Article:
Meet Natalie and see inside
The pair of unique condo buildings with a bubbled facade rising on the High Line will officially be called Lantern House. Located at 515 West 18th Street, the two condo towers were designed by Thomas Heatherwick’s Heatherwick Studio, the firm behind the climbable “Vessel” at Hudson Yards and the under-construction floating park at Pier 55. Along with the rebranding, Related Companies announced on Tuesday that sales for the development’s 181 residences will launch next year, starting at $1.7 million for one-bedroom units.
Rendering by DBOX
Brooklyn just keeps getting bigger. In April, the borough’s tallest tower, the condo tower Brooklyn Point, topped out at 720 feet. Now, Brooklyn’s tallest office tower has also reached its full 495-foot height. One Willoughby Square (or 1WSQ as it’s now being called) is expected to open at the end of 2020, at which time its architect, FXCollaborative, will also become the anchor tenant. The 34-story building will contain 500,000 square feet of office space; all of the floor plans are column-free and many floors have private outdoor terraces.
More looks and details
Listing images courtesy of Douglas Elliman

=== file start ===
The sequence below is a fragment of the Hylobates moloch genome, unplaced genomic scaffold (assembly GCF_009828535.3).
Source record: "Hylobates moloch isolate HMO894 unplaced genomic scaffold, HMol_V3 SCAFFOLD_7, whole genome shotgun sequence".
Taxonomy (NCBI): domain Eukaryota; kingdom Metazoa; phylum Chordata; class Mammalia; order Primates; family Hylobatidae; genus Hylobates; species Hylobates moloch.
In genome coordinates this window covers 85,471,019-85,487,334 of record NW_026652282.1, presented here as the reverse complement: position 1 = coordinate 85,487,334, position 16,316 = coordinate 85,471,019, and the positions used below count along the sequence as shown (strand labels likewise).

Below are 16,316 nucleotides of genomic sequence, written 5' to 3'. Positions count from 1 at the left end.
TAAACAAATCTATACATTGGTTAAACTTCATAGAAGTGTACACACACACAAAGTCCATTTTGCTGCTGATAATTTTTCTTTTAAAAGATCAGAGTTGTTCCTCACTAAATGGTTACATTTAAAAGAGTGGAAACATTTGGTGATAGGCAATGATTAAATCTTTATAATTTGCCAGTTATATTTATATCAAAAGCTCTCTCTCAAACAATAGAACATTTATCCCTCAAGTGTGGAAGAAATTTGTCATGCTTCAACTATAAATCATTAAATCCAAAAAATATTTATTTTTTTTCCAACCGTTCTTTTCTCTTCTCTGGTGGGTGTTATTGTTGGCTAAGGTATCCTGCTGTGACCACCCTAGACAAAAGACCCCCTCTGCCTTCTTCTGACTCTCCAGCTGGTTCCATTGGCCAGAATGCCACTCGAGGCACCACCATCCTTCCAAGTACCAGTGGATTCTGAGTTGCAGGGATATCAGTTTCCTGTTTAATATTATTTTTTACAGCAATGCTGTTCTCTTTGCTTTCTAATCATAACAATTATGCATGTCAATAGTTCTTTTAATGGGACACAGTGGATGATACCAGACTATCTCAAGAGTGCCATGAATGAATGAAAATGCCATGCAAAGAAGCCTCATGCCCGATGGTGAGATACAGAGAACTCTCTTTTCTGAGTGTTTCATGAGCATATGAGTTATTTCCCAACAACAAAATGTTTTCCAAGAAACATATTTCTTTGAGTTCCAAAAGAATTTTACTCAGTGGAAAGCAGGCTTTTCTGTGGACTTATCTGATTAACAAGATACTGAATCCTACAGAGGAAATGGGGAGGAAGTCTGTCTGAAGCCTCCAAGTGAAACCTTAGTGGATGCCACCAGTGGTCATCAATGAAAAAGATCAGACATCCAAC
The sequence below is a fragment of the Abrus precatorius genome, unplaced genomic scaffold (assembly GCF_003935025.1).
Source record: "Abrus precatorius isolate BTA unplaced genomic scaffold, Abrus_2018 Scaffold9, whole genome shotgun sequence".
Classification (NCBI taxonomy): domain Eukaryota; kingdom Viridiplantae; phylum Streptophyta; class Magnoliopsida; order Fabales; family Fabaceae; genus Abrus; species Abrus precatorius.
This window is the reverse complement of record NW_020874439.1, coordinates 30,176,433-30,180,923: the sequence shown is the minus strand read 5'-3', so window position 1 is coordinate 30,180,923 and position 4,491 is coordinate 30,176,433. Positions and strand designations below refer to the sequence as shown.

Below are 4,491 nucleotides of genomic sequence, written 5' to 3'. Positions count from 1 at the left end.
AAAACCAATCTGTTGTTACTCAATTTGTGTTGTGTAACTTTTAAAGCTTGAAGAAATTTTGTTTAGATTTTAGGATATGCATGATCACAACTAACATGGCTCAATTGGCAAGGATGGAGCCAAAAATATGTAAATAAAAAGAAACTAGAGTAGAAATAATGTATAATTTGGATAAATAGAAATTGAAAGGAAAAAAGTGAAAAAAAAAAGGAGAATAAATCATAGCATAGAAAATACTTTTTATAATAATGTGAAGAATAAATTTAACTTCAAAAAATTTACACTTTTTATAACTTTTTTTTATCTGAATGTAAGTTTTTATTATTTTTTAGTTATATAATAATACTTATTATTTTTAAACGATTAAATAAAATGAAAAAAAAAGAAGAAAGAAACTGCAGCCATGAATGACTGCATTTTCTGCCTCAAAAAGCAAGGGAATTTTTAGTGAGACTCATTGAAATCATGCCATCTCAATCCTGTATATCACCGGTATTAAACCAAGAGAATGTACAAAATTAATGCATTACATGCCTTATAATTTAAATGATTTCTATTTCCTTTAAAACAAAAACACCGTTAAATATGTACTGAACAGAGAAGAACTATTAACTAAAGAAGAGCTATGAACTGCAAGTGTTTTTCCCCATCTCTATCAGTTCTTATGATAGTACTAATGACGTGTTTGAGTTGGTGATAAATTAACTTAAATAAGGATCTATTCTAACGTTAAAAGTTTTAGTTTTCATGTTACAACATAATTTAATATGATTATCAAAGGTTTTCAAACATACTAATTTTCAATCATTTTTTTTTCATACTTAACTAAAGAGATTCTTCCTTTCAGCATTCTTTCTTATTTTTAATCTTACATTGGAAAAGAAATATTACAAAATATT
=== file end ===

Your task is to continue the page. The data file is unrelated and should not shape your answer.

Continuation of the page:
Ricky Paull Goldin, host of HGTV’s Spontaneous Construction, scooped up this 3,000-square-foot Sag Harbor home earlier this year for $685,000. In the months since, Goldin and his partner, style expert Gretta Monahan (known for her regular appearances on the Rachel Ray Show, Good Morning America, and The View), have completely reimagined the property in a stylish gut renovation. Sited on one acre in the private Northside Hills community and near Peconic Bay, the five-bedroom, five-bath home now comes with a pool, hot tub, and more for the asking price of $1.525 million.
Get the full tour
The building is near Central Park’s Conservatory Garden; Photo by Cultivar 413 / Flickr cc
399 affordable units are becoming available at a newly constructed building at 1465 Park Avenue and 128 East 108th Street in East Harlem in the rental building known as The Carolina (formerly Lexington Gardens II). The 15-floor building also contains 4,000 square feet of retail space and 38,000 square feet of community space. A solid collection of amenities includes an on-site superintendent, a fitness center, landscaped courtyards, roof terraces, on-site laundry, bicycle storage and Amazon hub lockers. Qualifying applicants earning 30, 60, and 165 percent of the area median income can apply for units that range from $680/month studios to $3,316/month three-bedrooms. There are also eight project-based Section 8 units for which eligible residents pay 30 percent of income.
Find out how to apply
Photo via Wikimedia
Developers are planning to build a massive office project on top of a Billionaires’ Row church. The Real Deal reported on Monday that Alchemy and ABR Investment Partners have partnered to buy properties owned by Calvary Baptist Church at 123-141 West 57th Street. The proposed boutique office building would rise 26 stories atop church space and sit next to Extell Development’s supertall, One57.